Whipple's disease is a rare disorder caused by infection with bacteria called Tropheryma whippelei primarily affecting the small intestine. It can also affect the heart, lungs, brain, joints, and eyes. The disorder is more common in middle-aged men as compared to women or children. If left untreated, the disorder can be fatal.
Although scientists are still unsure how T. whipplei infects people, the bacteria may cause lesions and thickening of tissues inside the small intestine. The infections caused by the bacteria damages the intestinal lining which then fails to properly absorb nutrients increasing the risk for diarrhea and malnutrition.
It has been observed that a large number of people have the bacteria inside them but don’t get sick or have the symptoms of the disease. Such a large number of asymptomatic carriers led researchers to believe that some people are more vulnerable to the disease due to genetic factors. They believe that the genetic factors influence the person’s immune system increasing the risk for Whipple’s disease. The rareness of the disease also supports the belief because the bacteria is quite common in the environment. The rareness of the disorder despite the common presence of the bacteria in soil and wastewater, hints at some people being more prone to developing the disease than others.
The signs and symptoms of Whipple’s disease can vary widely, however the common symptoms may include periodic joint pain, with or without inflammation, chronic diarrhea, weight loss, abdominal pain and bloating, fever, fatigue and anemia. Other less common signs and symptoms of the disease may include enlarged lymph nodes, darkening of the skin, chronic cough, chest pain, and heart failure.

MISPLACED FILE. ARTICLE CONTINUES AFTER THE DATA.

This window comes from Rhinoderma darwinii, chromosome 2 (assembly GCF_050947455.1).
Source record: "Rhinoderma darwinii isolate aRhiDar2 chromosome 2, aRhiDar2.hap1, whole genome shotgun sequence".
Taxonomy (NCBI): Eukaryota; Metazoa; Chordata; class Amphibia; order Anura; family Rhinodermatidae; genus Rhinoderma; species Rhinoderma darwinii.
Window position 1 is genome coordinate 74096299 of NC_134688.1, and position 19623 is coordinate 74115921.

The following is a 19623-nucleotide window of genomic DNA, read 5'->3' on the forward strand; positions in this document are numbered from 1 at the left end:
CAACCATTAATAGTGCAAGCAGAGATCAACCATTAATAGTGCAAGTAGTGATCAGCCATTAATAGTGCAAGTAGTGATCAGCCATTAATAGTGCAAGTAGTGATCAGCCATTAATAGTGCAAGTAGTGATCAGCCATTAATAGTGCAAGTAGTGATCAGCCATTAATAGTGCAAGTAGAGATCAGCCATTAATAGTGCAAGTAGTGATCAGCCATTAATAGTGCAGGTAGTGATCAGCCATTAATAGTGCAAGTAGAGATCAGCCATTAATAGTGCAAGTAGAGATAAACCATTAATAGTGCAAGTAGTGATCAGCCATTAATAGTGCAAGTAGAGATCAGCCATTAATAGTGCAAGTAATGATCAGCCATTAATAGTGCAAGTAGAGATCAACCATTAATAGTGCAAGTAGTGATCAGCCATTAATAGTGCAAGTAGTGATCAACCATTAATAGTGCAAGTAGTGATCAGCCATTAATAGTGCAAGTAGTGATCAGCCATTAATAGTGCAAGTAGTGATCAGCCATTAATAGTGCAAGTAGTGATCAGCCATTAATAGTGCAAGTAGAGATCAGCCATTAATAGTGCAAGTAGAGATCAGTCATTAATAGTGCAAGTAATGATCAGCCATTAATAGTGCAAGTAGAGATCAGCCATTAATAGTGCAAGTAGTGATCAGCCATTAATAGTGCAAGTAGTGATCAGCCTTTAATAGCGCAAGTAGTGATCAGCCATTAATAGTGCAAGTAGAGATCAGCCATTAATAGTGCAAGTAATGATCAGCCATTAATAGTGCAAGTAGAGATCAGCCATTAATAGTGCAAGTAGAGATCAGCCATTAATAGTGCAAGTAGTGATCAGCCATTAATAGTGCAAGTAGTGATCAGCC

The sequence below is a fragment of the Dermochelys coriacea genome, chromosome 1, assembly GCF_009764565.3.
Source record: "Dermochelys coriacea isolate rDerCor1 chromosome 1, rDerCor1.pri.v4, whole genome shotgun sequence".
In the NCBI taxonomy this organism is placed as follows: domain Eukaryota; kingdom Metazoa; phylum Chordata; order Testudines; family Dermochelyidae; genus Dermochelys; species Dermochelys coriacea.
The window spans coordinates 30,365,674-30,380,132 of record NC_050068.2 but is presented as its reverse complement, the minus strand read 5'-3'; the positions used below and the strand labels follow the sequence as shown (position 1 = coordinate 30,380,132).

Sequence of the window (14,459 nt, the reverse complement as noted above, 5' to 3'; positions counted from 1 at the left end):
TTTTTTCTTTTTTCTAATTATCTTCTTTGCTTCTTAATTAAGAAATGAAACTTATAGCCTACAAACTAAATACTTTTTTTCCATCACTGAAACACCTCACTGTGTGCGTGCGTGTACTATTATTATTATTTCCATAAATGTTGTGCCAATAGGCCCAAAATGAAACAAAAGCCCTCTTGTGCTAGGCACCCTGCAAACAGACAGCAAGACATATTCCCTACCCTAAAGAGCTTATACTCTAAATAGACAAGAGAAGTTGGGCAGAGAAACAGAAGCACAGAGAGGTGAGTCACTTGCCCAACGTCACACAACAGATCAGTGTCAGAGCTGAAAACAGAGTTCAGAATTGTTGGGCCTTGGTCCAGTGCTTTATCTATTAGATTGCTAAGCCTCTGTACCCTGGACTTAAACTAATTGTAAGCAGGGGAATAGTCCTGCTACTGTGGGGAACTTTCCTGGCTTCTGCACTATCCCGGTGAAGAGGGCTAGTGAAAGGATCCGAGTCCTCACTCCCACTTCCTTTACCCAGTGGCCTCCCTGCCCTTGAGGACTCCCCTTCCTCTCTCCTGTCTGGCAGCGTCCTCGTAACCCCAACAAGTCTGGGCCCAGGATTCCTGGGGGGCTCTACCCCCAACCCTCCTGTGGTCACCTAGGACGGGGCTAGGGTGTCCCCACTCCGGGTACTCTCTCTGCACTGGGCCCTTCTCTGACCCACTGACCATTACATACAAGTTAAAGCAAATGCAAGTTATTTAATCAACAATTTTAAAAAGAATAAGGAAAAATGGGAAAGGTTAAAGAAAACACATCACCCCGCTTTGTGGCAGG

Some people may also have some neurologic symptoms including facial numbness, vision problems, dementia, headache, memory problems, muscle weakness or twitching, and difficulty walking.
Whipple's disease is treated with long-term antibiotics aimed at killing T. whipplei bacteria. Regular treatment for Whipple's disease involves a course of intravenous antibiotics such as ceftriaxone and penicillin G for 2 weeks, followed by daily oral antibiotic treatment for as long as 1 to 2 years. The intravenous antibiotics are usually delivered through a needle inserted into a vein. As an alternative treatment a combination of doxycycline and hydroxychloroquine are gives taken for about 12 to 18 months. Relapsing neurologic Whipple’s disease is sometimes treated with interferon gamma, a substance made by the body that activates the immune system.
After treatment most symptoms of the disease usually disappear in the initial couple of months. However, the relapse is common, making it very important to closely monitor the treatment. Relapse in people with neurologic Whipple's disease may lead to serious neurologic symptoms and even death.
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